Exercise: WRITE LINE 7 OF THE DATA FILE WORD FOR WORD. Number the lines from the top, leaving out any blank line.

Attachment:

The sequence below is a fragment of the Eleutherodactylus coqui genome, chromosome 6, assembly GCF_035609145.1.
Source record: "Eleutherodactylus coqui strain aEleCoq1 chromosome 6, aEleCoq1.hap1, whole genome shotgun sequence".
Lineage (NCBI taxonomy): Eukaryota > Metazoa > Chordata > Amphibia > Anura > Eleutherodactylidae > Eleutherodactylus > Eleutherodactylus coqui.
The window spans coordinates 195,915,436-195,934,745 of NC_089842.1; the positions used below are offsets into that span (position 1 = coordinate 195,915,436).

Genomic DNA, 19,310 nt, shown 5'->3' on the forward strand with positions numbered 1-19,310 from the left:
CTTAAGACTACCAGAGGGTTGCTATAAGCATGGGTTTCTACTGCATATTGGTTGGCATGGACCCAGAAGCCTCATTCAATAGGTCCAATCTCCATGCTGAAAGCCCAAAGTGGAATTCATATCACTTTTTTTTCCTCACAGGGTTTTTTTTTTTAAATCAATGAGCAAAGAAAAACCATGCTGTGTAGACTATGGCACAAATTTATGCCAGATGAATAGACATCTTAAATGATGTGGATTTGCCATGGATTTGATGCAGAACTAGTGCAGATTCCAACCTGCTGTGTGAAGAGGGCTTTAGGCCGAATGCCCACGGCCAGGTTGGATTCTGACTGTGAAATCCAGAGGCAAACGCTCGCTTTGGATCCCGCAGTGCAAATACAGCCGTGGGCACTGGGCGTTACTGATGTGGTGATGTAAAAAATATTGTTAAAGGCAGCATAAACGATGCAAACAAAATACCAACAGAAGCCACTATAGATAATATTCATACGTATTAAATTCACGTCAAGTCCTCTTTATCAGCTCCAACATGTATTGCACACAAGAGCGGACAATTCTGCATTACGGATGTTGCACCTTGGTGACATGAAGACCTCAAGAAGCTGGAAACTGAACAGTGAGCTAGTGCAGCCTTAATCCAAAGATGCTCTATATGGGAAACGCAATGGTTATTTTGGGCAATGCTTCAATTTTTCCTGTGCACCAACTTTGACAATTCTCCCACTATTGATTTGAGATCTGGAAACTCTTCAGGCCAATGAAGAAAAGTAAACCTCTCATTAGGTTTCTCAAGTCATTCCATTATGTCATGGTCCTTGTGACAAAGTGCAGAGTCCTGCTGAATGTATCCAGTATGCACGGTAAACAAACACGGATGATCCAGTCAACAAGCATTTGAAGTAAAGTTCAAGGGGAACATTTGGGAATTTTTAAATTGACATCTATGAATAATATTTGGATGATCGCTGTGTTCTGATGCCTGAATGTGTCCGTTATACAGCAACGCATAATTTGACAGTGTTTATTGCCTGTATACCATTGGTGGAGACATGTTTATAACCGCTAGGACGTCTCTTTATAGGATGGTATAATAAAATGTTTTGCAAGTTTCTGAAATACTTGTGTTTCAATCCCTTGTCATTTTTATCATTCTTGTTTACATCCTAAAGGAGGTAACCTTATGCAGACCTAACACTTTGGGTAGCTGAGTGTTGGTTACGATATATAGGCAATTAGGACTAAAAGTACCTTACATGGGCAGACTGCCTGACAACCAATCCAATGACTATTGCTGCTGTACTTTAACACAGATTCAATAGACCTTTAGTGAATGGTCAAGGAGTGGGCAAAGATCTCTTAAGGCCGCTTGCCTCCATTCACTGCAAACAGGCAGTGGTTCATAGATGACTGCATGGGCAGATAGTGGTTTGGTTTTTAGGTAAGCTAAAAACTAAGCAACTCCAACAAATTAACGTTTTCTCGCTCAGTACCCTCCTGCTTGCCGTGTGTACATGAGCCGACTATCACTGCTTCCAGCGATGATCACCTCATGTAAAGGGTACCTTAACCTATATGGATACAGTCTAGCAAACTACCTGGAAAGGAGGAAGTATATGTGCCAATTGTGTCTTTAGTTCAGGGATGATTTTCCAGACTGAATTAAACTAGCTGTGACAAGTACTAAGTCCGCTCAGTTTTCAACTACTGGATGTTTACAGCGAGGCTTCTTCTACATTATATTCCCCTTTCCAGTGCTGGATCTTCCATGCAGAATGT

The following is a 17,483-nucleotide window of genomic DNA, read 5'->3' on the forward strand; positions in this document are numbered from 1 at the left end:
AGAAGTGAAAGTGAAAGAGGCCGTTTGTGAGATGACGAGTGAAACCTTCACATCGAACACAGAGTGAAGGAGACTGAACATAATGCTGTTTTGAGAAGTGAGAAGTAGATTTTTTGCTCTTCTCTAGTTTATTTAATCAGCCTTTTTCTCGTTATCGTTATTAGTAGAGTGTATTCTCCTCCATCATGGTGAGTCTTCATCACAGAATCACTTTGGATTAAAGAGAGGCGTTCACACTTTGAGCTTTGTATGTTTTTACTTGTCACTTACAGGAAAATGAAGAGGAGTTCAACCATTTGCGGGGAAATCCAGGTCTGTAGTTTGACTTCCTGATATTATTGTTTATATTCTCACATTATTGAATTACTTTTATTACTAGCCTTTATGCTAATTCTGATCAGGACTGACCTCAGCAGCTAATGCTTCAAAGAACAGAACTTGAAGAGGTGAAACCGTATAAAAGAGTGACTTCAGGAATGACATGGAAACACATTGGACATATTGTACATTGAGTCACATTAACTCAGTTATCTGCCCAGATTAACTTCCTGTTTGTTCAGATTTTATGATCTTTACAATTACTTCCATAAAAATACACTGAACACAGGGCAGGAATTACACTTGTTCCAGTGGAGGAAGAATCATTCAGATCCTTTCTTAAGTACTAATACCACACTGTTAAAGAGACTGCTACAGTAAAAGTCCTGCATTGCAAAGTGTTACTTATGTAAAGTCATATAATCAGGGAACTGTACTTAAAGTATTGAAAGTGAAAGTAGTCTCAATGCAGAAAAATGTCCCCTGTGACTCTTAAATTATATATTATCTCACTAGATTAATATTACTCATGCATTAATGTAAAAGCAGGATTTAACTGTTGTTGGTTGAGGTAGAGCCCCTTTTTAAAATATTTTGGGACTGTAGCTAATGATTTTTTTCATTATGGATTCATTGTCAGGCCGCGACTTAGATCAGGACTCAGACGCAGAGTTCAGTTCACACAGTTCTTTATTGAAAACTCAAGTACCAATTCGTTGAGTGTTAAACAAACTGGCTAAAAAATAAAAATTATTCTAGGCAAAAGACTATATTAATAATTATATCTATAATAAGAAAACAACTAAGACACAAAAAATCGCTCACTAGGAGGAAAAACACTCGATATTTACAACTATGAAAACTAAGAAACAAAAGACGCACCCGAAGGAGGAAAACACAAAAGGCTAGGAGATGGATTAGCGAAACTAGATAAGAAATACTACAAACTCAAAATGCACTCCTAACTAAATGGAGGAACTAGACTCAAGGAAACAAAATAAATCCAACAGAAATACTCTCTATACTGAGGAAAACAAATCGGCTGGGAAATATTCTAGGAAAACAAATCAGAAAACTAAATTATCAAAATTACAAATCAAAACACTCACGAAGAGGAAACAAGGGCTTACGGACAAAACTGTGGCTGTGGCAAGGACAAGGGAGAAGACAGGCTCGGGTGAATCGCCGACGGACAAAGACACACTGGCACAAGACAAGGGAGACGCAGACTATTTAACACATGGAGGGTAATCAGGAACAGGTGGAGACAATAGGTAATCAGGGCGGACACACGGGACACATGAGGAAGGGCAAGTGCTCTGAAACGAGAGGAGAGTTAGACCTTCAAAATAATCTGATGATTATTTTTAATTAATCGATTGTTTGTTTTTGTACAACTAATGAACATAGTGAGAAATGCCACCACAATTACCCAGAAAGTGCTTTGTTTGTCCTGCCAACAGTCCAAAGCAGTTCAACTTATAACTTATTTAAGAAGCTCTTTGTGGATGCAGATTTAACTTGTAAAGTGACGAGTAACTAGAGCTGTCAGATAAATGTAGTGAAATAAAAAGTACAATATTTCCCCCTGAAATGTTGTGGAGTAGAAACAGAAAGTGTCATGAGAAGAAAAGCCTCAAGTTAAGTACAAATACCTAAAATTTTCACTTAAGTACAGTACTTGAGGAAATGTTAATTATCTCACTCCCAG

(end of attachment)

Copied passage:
The following is a 17,483-nucleotide window of genomic DNA, read 5'->3' on the forward strand; positions in this document are numbered from 1 at the left end: